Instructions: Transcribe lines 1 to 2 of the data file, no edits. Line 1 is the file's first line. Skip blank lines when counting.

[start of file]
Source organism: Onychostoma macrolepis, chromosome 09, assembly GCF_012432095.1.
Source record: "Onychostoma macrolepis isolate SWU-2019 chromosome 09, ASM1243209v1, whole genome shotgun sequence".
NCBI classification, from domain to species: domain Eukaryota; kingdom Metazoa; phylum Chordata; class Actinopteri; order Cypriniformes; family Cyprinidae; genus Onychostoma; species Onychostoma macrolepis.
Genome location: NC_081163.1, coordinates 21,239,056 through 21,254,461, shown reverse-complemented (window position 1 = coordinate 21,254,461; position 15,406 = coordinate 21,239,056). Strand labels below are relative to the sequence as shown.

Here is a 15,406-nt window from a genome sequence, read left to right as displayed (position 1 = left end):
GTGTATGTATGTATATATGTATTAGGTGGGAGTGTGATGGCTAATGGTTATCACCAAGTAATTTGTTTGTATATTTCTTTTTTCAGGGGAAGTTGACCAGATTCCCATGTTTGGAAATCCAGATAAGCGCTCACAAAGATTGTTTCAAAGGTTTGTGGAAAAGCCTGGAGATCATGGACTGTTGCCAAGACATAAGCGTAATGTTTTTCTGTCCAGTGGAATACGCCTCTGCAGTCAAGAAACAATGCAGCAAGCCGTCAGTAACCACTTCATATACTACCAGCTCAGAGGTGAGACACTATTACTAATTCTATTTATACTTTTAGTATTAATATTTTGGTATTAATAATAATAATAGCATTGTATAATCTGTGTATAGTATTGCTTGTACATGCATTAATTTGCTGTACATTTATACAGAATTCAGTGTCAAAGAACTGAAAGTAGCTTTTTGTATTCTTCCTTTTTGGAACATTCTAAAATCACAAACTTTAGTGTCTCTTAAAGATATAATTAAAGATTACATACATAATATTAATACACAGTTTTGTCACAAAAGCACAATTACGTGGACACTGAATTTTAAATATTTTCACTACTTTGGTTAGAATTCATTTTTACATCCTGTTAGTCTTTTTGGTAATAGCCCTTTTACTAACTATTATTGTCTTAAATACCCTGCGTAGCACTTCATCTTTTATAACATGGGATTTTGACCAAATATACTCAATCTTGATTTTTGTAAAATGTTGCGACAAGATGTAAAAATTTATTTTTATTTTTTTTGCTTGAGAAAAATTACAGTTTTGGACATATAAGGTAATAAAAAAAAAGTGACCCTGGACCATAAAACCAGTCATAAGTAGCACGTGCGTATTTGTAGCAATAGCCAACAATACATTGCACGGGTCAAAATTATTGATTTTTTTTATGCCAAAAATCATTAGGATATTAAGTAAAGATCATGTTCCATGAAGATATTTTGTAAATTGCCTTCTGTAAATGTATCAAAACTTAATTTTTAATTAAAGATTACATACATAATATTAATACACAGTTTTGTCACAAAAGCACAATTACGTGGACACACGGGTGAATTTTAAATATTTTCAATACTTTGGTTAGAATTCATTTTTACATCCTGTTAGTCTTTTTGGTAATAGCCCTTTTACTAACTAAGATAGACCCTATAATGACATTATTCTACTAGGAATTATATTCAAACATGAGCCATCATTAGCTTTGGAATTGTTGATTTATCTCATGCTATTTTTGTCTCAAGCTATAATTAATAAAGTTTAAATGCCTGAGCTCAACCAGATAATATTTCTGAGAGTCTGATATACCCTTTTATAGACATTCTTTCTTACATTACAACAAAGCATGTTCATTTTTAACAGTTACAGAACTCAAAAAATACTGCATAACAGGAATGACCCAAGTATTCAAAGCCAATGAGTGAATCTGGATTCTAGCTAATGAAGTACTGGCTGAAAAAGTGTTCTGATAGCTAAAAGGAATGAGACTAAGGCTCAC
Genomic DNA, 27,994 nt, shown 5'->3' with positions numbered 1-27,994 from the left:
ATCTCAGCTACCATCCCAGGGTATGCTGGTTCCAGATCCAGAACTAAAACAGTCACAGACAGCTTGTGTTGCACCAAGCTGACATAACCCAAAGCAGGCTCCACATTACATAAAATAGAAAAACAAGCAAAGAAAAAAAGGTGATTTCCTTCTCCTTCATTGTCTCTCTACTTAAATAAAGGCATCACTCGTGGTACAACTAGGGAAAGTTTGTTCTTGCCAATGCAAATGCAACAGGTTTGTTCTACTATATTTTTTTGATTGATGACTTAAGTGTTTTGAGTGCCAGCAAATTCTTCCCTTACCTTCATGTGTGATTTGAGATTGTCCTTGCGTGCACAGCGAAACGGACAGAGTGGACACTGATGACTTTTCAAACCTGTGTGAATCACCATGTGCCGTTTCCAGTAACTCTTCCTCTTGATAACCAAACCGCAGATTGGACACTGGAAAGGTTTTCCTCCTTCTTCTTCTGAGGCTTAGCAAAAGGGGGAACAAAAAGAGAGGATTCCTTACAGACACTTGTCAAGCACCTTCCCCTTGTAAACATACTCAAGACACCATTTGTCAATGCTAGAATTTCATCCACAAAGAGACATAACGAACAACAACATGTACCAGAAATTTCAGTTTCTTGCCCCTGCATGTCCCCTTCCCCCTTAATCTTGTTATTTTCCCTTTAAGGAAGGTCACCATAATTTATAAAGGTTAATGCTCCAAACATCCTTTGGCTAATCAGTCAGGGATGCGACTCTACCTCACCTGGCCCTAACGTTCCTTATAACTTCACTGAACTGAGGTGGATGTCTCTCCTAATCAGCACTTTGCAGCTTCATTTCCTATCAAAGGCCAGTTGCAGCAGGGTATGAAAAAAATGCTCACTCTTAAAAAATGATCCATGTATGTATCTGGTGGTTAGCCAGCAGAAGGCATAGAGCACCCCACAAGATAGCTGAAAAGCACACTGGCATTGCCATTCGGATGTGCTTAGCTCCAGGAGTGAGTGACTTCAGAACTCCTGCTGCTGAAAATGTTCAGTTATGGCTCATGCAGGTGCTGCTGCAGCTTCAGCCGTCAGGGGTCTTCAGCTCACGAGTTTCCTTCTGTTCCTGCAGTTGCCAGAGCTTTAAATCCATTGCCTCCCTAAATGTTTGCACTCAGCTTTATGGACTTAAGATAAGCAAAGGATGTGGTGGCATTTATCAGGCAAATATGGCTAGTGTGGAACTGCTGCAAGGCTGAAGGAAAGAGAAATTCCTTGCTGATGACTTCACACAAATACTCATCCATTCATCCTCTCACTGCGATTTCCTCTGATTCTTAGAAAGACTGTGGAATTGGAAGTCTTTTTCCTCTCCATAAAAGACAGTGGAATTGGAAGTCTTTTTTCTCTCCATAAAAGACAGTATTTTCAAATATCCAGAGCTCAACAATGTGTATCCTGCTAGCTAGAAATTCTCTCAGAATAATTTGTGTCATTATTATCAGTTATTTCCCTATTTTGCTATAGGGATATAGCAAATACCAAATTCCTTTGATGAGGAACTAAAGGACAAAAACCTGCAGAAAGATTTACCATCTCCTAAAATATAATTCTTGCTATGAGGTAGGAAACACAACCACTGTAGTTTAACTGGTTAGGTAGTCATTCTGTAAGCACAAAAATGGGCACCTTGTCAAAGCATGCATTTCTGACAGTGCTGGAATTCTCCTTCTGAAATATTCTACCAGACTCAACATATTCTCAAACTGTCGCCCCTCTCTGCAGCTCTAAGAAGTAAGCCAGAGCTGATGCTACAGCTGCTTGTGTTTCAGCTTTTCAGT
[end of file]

Source organism: Onychostoma macrolepis, chromosome 09, assembly GCF_012432095.1.
Source record: "Onychostoma macrolepis isolate SWU-2019 chromosome 09, ASM1243209v1, whole genome shotgun sequence".